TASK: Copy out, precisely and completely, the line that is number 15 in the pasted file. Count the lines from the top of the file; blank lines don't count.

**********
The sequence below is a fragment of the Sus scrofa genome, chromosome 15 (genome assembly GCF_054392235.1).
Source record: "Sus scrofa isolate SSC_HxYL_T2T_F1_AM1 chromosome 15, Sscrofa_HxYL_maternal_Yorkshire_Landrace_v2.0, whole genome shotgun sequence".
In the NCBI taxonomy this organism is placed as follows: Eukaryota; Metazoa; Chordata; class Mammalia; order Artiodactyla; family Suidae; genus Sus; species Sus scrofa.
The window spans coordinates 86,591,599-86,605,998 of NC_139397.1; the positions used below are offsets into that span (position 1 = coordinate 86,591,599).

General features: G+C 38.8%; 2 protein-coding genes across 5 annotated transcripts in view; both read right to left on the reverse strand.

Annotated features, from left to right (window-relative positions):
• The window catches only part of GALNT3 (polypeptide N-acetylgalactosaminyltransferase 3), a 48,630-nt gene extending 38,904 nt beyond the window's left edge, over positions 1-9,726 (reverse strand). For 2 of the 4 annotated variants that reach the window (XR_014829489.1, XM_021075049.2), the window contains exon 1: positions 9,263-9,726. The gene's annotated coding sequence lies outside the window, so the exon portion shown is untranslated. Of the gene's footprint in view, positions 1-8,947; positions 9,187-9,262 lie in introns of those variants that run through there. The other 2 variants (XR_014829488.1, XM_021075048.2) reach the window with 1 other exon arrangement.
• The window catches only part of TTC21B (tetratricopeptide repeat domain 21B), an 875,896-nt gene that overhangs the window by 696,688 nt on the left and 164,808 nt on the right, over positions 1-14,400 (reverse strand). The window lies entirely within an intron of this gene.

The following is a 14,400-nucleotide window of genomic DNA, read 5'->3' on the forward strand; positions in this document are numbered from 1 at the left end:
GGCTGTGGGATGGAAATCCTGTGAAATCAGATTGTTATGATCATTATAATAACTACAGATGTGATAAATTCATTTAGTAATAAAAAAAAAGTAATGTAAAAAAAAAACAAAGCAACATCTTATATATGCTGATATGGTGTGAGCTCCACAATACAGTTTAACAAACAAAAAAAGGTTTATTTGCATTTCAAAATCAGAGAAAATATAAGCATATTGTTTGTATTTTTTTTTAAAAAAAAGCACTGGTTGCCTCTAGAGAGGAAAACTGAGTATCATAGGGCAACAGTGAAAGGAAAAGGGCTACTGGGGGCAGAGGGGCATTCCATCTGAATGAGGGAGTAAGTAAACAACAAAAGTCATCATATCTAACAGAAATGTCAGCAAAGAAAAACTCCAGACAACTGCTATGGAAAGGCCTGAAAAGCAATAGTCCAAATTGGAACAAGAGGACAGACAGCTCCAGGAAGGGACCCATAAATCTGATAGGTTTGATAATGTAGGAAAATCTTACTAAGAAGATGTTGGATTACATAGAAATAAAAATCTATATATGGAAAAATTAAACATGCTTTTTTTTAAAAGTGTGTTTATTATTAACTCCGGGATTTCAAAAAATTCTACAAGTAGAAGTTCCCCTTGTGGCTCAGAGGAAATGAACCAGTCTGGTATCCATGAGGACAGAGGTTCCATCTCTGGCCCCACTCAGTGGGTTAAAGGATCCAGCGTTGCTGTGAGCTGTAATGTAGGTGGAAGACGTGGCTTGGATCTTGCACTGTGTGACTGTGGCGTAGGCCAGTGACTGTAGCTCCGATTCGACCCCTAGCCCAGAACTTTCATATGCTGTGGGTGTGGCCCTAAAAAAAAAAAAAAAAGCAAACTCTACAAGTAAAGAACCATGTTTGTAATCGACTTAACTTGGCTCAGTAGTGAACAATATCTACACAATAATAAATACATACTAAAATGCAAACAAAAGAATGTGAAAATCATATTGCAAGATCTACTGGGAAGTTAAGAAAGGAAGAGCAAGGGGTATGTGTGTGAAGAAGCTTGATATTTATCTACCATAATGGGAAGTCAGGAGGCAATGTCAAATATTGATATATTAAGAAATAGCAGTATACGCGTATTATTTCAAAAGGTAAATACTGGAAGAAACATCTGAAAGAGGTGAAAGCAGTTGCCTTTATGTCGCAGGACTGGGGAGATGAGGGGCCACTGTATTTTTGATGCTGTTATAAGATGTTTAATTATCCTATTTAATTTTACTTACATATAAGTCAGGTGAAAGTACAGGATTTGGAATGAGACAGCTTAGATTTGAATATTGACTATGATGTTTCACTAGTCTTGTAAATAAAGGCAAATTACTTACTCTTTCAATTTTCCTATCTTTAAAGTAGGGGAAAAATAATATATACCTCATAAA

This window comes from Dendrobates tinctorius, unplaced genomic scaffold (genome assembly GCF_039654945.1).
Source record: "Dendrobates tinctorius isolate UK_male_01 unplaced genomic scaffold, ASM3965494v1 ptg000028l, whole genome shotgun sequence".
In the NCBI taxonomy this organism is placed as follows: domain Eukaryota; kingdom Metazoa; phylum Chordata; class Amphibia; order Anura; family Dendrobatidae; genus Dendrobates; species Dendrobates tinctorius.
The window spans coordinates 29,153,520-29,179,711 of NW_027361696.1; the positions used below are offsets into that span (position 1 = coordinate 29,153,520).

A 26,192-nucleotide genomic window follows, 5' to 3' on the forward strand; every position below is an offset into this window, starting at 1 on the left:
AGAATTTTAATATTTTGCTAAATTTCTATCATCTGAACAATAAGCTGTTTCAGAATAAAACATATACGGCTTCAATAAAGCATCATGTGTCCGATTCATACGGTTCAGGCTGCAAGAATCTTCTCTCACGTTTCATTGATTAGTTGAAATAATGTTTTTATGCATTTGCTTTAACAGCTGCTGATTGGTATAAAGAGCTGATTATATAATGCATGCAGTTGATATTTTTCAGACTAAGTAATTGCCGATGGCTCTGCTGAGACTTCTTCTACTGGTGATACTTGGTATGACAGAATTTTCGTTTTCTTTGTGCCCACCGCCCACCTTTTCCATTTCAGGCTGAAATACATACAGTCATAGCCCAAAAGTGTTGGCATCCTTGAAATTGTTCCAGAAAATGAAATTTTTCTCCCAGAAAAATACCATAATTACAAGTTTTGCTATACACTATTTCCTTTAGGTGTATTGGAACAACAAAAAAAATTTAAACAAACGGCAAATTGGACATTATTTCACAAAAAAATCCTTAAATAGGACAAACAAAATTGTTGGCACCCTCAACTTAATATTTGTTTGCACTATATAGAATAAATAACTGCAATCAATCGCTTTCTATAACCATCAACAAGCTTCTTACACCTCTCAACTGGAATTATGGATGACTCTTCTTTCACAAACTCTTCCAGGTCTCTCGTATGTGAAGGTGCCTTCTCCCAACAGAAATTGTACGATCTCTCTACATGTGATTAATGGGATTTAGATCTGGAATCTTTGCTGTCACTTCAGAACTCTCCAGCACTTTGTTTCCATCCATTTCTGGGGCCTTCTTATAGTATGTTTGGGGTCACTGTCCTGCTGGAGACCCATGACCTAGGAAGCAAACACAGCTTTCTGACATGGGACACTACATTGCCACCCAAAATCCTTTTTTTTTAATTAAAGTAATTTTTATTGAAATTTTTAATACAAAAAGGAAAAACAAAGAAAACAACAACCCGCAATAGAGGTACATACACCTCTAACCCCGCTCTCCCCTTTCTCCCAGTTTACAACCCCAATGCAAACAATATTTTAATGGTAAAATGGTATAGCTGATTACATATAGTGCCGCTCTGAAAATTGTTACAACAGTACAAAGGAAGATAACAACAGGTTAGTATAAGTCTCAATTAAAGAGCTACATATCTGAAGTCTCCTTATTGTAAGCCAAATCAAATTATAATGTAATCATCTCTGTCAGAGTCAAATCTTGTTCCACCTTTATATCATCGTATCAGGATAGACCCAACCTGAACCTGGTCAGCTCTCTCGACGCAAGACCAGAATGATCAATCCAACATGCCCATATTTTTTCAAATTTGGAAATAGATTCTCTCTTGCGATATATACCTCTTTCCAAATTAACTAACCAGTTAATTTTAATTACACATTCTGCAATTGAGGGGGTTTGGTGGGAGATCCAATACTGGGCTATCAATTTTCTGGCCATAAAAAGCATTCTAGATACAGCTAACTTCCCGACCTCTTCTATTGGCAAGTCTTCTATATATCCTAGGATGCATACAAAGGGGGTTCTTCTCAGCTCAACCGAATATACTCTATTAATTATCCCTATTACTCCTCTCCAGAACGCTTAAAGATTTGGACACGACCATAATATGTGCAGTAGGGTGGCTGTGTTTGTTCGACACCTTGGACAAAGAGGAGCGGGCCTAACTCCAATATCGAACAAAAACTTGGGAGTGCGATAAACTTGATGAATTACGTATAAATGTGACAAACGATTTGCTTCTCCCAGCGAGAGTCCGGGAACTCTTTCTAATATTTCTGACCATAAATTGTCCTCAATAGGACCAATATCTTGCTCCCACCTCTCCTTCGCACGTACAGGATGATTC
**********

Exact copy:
A 26,192-nucleotide genomic window follows, 5' to 3' on the forward strand; every position below is an offset into this window, starting at 1 on the left: